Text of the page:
5000% Renewable Town
Photo credit: G3 Going Green Germany
Photo credit: alternativtechnik.de
Photo credit: devonecoenergy
100% Renewable Energy Goal Achieved:
5000% Renewable Electricity
Kronprinzenkoog, a town of 900 inhabitants near the North Sea in Germany, installed its first wind turbines in the 1980's. In 2009, 150 kw-500kw 77 turbines were replaced with more powerful, more efficient 2-3 MW models. Today, these windmills feed about 200 million kwh into the grid, enough to power 50,000 German homes.
Two of the windmills are citizen owned and were financed by the Mayor asking citizens to invest 750,000 Euros. 140 villagers ended putting in 3.6 million Euros because the investment seemed so appealing, and they are now receiving a 15-20% return on their investment.
The main reason the people of Kronprinzenkoog are able to enjoy such attractive returns is the German feed-in tariff law (The Renewable Sources Act also known as the EEG) put in place at the turn of this century, which guarantees that anyone who produces renewable electricity will be paid a fixed rate for the type of renewable electricity they feed into the grid for 20 years. This law also guarantees access of renewable energy projects into the grid and makes utilities pay for any necessary grid upgrades. In other words, the EEG allows regular people to become power producers and get paid properly. The law levels the playing field for renewable energies and removes barriers to them being treated differently from nuclear, coal and natural gas plants, which traditionally are paid a rate equal to the cost of producing the power plus a reasonable return. With the EEG, electric--and financial--power is returned to the people. In addition to the feed-in tariff law, Germany has created highly efficient and simple permitting processes for renewable electricity that speed up installation compared to some other places like the U.S.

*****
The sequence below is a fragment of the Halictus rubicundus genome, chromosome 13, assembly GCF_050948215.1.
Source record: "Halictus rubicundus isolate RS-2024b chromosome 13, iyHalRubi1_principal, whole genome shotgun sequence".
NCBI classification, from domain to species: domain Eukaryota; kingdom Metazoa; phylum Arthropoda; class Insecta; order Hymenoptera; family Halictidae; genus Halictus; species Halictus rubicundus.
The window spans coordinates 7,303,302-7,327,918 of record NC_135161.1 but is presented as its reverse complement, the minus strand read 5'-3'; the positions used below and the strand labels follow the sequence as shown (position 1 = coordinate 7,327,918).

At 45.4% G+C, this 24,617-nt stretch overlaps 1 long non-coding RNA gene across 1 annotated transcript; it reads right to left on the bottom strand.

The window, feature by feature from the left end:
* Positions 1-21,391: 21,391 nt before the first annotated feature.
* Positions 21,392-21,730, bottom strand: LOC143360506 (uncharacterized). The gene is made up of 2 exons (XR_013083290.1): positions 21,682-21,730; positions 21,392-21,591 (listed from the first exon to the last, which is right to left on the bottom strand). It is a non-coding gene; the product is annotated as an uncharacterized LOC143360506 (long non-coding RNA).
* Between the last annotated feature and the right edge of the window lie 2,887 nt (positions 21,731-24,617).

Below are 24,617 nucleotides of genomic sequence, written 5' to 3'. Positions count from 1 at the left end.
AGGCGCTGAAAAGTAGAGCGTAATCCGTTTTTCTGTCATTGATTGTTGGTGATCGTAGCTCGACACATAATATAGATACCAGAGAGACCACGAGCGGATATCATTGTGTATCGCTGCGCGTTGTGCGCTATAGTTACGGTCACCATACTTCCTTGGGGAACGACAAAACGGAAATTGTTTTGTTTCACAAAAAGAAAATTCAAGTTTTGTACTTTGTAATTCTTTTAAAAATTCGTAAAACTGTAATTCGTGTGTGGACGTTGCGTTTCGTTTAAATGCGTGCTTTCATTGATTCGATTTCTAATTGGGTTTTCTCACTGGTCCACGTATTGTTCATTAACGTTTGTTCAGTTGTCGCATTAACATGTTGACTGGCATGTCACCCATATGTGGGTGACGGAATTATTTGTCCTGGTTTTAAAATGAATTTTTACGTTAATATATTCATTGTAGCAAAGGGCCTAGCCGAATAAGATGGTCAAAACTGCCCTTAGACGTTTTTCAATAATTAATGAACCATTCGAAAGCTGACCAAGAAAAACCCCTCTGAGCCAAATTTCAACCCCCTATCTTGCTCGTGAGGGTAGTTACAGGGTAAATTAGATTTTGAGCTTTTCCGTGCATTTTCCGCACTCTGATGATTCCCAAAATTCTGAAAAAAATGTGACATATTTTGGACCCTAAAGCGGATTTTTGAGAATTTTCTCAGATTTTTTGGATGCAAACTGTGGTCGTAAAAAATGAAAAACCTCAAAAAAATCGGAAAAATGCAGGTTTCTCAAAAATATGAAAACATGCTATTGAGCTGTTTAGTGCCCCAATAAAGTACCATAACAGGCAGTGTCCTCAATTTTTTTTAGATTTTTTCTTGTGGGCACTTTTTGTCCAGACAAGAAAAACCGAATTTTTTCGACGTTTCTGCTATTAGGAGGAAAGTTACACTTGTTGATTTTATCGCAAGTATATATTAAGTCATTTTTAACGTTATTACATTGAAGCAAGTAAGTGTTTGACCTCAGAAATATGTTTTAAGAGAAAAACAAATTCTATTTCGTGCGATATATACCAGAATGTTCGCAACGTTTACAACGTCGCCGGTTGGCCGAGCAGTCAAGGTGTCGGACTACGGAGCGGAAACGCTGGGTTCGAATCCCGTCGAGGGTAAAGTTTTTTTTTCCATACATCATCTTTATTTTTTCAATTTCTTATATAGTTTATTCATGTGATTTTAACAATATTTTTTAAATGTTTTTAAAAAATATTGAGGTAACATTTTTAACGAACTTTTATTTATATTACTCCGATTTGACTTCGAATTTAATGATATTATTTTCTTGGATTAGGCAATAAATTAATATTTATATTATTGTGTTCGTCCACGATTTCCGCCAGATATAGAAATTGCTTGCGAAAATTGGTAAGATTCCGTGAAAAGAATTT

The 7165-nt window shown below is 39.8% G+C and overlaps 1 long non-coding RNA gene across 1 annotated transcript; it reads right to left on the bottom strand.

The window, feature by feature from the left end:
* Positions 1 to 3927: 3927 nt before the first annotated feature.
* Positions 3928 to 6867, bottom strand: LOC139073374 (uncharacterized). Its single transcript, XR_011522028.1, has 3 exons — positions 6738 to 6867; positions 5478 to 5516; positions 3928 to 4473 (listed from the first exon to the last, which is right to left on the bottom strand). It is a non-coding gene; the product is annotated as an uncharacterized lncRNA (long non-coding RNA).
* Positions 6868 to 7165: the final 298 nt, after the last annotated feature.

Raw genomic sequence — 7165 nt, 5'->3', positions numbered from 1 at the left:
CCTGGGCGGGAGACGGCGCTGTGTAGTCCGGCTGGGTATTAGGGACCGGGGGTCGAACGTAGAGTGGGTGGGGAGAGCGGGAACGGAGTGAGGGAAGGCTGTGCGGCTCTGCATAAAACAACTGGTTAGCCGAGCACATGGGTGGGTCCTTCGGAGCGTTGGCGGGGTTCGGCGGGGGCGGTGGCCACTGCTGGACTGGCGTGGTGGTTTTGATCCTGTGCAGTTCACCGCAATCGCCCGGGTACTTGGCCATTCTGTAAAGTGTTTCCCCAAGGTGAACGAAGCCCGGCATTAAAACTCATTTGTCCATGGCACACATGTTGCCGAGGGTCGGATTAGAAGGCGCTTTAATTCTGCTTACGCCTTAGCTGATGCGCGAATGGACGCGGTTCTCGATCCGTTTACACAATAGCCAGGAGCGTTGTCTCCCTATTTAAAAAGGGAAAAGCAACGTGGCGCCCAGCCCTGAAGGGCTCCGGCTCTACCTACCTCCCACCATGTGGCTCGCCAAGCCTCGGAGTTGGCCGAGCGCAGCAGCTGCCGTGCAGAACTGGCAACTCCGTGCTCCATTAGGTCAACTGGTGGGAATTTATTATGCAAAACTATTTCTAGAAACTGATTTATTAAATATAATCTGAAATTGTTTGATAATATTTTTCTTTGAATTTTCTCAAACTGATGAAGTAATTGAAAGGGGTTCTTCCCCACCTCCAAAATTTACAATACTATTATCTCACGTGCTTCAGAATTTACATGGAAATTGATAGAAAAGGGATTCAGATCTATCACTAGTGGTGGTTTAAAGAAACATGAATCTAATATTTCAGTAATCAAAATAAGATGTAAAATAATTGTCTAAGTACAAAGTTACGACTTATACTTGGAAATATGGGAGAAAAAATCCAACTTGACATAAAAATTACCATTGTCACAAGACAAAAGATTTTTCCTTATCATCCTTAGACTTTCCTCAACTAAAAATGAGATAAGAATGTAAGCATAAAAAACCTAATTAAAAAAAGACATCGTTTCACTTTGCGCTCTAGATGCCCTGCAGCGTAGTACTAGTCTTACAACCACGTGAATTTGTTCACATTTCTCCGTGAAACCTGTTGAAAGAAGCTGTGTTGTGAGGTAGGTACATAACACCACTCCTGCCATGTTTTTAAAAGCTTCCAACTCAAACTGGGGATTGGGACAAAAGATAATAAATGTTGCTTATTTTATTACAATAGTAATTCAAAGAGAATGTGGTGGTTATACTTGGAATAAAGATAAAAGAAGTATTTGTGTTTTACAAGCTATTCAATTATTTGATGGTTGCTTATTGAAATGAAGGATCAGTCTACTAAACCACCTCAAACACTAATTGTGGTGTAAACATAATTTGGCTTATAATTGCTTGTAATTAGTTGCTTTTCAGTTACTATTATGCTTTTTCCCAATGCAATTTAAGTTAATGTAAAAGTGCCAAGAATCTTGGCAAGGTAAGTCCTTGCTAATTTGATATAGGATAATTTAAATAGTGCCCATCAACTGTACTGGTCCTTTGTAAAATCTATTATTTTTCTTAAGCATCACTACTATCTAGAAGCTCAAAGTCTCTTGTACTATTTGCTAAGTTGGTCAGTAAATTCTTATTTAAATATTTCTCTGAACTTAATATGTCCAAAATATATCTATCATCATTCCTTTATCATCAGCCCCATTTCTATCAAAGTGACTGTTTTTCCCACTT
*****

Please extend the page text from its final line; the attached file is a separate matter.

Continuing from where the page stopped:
A 500 kw biogas plant on a farm in the town produces enough energy to power 3200 German households, and 7117 kw of solar PV have also been installed in the Kronprinzenkoog in recent years. Most solar roofs are paid back within 10 years, after which owners get to keep the profits.
In an effort to move the town towards renewable transportation, the town opened an electric bike/car rental facility powered by, of course, a solar rooftop. The investor in the project made an agreement with the villagers that in exchange for opening the rental facility, he must volunteer to teach the local students about renewable energy.
Next steps for Kronprinzenkoog include a carport with a solar powered electric charging station that the Mayor envisions expanding to a string of similar stations for electric vehicles along the whole German north coast. The goal is to engage tourists in a 100 percent renewable energy experience, while achieving energy independence.